Sunday, January 15, 2017

Hearing about Hygge

This was posted by Collins Dictionary on November 03, 2016 "Top 10 Collins Words of the Year 2016". The first word is “Brexit” and the second, “Hygge”.

I came across this word while listening to podcasts. This episode “Forget Your Troubles, Come On, Get Hygge” had been broadcasted*** on the program “On Point with Tom Ashbrook”. Here is the link:

Some of the notes I made listening to the episode are here:

'Hugge' is an invented word from Denmark meaning coziness. (Hugge was said to be the center of Danish happiness.?)

The first question which was put in the radio program was:
“What is happiness when the day is dark and cold?”
The answer was that it is collection of things.
It involves:
needed socks
coffee or tea or warm chocolate
other people ( friends not strangers) hanging around a dining table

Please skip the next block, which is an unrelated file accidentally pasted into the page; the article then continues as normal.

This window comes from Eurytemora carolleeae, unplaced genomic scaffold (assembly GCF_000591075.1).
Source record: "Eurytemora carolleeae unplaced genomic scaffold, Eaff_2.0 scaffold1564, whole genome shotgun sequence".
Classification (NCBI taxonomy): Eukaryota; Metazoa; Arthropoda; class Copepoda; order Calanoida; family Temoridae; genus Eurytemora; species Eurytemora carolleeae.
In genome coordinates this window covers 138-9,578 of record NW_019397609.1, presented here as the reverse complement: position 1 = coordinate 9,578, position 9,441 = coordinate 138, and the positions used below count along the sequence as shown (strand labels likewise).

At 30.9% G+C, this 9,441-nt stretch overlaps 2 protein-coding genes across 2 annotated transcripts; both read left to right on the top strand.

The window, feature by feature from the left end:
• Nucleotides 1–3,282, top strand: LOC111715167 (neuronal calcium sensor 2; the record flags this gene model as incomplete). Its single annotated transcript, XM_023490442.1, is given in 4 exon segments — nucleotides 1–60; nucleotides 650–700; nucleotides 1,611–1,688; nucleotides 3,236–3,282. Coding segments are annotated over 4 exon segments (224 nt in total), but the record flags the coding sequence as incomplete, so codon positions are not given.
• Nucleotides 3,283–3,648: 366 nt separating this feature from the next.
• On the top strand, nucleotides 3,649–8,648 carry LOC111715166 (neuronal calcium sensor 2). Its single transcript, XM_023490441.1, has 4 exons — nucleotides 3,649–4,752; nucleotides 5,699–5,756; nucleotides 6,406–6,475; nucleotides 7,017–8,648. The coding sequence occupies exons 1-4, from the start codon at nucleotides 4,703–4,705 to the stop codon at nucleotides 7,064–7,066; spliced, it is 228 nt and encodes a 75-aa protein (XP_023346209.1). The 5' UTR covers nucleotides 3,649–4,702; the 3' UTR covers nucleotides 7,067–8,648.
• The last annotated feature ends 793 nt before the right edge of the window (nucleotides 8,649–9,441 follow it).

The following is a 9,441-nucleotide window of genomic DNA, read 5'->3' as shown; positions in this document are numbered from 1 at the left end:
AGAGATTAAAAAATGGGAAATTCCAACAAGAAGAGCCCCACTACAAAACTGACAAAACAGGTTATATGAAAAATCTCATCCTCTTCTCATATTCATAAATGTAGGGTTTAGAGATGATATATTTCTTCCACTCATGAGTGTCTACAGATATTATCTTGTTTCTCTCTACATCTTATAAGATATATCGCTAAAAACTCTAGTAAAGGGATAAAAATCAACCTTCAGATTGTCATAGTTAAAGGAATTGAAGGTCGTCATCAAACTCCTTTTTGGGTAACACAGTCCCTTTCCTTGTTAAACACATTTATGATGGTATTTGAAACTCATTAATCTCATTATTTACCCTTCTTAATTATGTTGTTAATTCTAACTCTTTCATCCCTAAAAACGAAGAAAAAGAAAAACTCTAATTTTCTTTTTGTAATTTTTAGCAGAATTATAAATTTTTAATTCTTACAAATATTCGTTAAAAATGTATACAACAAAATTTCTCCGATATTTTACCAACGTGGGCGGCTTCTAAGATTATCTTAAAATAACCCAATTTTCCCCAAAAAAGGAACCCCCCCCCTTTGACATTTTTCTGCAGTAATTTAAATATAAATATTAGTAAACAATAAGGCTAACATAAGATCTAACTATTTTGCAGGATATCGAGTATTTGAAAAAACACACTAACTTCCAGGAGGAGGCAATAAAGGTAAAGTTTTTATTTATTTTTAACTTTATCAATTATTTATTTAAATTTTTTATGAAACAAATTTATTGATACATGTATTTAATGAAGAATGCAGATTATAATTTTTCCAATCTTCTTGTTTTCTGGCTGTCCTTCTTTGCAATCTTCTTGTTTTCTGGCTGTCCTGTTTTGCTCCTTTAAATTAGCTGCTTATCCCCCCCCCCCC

things made from wood
watching a film
reading a book

The story about a "hyggelly time": A group of people came back after hiking in December in the Swedish mountains. They were sitting back in the cabin near the fireplace, relaxing and one of them asked: “Could this be any more huggelly?**”. The answer was “Yes; if there was a storm outside”.

During the days of dark and cold, there is a natural way to keep a confidence: coming home, take off your shoes, lie on a sofa under a warm blanket.

This concept of Hygge is very useful. Cozy, warm, snug, that's what sensible people try to achieve when it's snowy and sleeting/sleety and not nice to go out.

Here are links to some articles about this phenomenon:
New York Times: Move Over, Marie Kondo: Make Room for the Hygge Hordes
New Yorker: The Year Of Hygge, The Danish Obsession With Getting Cozy
The Guardian: The Hygge Conspiracy

This text was corrected by 
Bluebottle (nickname on Here are corrections: part1 and part2.
Bluebottle's comments:*Generally, it's good style to avoid 'which', 'that'. They usually clutter things up and can almost always be avoided. Beware, however, academics love them! Also if you want to clearly emphasise the start of a clause, you can begin it with 'that....' (that is very useful in science etc).
**or, heavenly.
***'broadcasted' implies once only. 'broadcasting' implies continuance.

Very huggelly written!

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